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Laws, crimes and justice in the treaty ports

Greatrex, Roger LU (2007) Cultural Encounters in the Treaty Ports
Abstract
On 10 September 1751 the Swedish botanist Pehr Osbeck visited the outskirts of Canton. On his way back into the city he was surrounded by a gang of robbers who demanded money from him. When they did not receive any money, they pelted Osbeck with large stones; it was very fortunate that he was not severely injured. One of the questions this paper discusses is what were the laws in China at that time governing crimes committed against Europeans in the eighteenth century. The corollary questions that must also be addressed are what were the laws regarding crimes committed by Europeans against Chinese, as in the case, for example, of the killing of the burglars Li Tingfu and Jian Ya’er in Macao in 1748 by the Portuguese Amaro and Antonio, and... (More)
On 10 September 1751 the Swedish botanist Pehr Osbeck visited the outskirts of Canton. On his way back into the city he was surrounded by a gang of robbers who demanded money from him. When they did not receive any money, they pelted Osbeck with large stones; it was very fortunate that he was not severely injured. One of the questions this paper discusses is what were the laws in China at that time governing crimes committed against Europeans in the eighteenth century. The corollary questions that must also be addressed are what were the laws regarding crimes committed by Europeans against Chinese, as in the case, for example, of the killing of the burglars Li Tingfu and Jian Ya’er in Macao in 1748 by the Portuguese Amaro and Antonio, and what was the attitude of the authorities to crimes committed by Europeans against other Europeans, often of a different nationality from themselves. Drawing upon historical records, legal statutes and provincial sub-statutes, and case histories, this paper analyses this complex topic. In addition to taking up crimes of violence, such as murder and manslaughter, this paper also draws on cases concerning smuggling, robbery and gambling. Comparison is further drawn between the legal treatment of crimes involving Chinese and Europeans, with cases involving Chinese and Koreans. Such a comparison of the legal interaction between China and its northern neighbour, regarded by the Yongzheng Emperor as a respectful vassal, and between China and the often disobedient Europeans along the southern Chinese coast, can provide us with a new perspective in comparative legal history. (Less)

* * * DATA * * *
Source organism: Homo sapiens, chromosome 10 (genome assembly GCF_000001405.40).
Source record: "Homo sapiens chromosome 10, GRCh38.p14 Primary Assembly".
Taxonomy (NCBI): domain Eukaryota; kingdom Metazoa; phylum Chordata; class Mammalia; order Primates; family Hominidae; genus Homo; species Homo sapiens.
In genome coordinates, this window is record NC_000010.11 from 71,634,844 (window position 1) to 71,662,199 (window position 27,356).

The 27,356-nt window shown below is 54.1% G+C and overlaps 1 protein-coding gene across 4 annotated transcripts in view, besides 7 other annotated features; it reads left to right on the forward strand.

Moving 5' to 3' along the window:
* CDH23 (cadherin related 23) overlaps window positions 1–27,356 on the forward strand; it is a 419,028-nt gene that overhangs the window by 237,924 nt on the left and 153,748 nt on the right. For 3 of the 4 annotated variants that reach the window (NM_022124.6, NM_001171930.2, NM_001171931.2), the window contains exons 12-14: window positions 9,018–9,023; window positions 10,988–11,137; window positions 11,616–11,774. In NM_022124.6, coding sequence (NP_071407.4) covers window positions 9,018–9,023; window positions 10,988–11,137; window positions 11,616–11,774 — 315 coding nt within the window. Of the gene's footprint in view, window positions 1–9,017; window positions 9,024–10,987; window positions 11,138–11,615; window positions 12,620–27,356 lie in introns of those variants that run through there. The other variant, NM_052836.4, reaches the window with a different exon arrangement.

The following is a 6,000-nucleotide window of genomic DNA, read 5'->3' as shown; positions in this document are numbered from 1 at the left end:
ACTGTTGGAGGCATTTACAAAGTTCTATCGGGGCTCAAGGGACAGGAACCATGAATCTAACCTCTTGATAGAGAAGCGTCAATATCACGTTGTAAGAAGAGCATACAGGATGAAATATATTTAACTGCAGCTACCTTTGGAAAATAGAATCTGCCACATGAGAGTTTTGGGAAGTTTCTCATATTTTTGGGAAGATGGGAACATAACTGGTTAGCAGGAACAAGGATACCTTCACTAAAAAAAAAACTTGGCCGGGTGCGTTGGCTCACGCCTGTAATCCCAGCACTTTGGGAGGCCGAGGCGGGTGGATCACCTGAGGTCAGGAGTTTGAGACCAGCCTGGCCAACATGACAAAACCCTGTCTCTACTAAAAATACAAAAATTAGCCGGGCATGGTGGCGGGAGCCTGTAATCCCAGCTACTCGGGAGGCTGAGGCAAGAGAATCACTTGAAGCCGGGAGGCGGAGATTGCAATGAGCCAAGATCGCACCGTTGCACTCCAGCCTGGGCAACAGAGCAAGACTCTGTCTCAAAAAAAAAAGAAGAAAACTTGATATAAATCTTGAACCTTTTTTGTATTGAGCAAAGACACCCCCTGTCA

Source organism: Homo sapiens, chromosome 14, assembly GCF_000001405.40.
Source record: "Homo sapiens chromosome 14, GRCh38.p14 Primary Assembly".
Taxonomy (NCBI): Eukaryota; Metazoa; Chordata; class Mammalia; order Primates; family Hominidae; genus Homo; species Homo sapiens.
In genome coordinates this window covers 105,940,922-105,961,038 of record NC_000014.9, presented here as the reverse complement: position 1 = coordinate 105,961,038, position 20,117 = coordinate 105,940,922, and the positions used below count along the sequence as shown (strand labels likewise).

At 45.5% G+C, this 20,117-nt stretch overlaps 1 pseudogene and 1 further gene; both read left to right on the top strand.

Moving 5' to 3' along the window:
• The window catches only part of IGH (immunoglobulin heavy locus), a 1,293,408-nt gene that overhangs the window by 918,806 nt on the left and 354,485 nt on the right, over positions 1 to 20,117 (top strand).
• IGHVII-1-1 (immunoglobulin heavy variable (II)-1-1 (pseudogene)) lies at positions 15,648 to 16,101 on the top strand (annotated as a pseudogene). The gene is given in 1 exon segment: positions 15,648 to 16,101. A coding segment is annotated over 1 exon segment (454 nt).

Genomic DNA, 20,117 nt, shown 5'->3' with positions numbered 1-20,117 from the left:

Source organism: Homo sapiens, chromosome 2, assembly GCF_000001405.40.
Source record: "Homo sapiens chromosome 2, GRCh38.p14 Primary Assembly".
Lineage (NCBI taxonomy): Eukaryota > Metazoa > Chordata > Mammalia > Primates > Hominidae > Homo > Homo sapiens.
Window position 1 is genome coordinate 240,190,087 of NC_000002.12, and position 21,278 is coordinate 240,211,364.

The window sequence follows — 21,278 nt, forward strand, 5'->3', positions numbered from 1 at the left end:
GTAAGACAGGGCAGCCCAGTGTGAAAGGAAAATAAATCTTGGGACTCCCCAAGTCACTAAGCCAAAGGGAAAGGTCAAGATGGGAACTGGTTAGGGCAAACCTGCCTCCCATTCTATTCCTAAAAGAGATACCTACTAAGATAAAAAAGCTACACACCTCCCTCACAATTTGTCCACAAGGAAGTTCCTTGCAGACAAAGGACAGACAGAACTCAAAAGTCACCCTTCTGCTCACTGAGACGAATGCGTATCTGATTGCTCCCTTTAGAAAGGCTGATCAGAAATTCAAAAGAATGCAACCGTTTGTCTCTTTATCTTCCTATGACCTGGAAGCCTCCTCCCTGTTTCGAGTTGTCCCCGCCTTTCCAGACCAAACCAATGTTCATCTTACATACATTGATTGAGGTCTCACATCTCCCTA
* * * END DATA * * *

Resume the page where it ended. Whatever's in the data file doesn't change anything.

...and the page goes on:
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author
organization
publishing date
type
Contribution to conference
publication status
submitted
subject
keywords
China, Qing, Law, Crime
conference name
Cultural Encounters in the Treaty Ports
language
English
LU publication?
yes
id
57b5a128-85a6-43c3-8aa1-f9b8bbd418ae (old id 948843)
date added to LUP
2008-01-24 13:47:12
date last changed
2016-04-16 12:19:57
@misc{57b5a128-85a6-43c3-8aa1-f9b8bbd418ae,
  abstract     = {On 10 September 1751 the Swedish botanist Pehr Osbeck visited the outskirts of Canton. On his way back into the city he was surrounded by a gang of robbers who demanded money from him. When they did not receive any money, they pelted Osbeck with large stones; it was very fortunate that he was not severely injured. One of the questions this paper discusses is what were the laws in China at that time governing crimes committed against Europeans in the eighteenth century. The corollary questions that must also be addressed are what were the laws regarding crimes committed by Europeans against Chinese, as in the case, for example, of the killing of the burglars Li Tingfu and Jian Ya’er in Macao in 1748 by the Portuguese Amaro and Antonio, and what was the attitude of the authorities to crimes committed by Europeans against other Europeans, often of a different nationality from themselves. Drawing upon historical records, legal statutes and provincial sub-statutes, and case histories, this paper analyses this complex topic. In addition to taking up crimes of violence, such as murder and manslaughter, this paper also draws on cases concerning smuggling, robbery and gambling. Comparison is further drawn between the legal treatment of crimes involving Chinese and Europeans, with cases involving Chinese and Koreans. Such a comparison of the legal interaction between China and its northern neighbour, regarded by the Yongzheng Emperor as a respectful vassal, and between China and the often disobedient Europeans along the southern Chinese coast, can provide us with a new perspective in comparative legal history.},
  author       = {Greatrex, Roger},
  keyword      = {China,Qing,Law,Crime},
  language     = {eng},
  title        = {Laws, crimes and justice in the treaty ports},
  year         = {2007},
}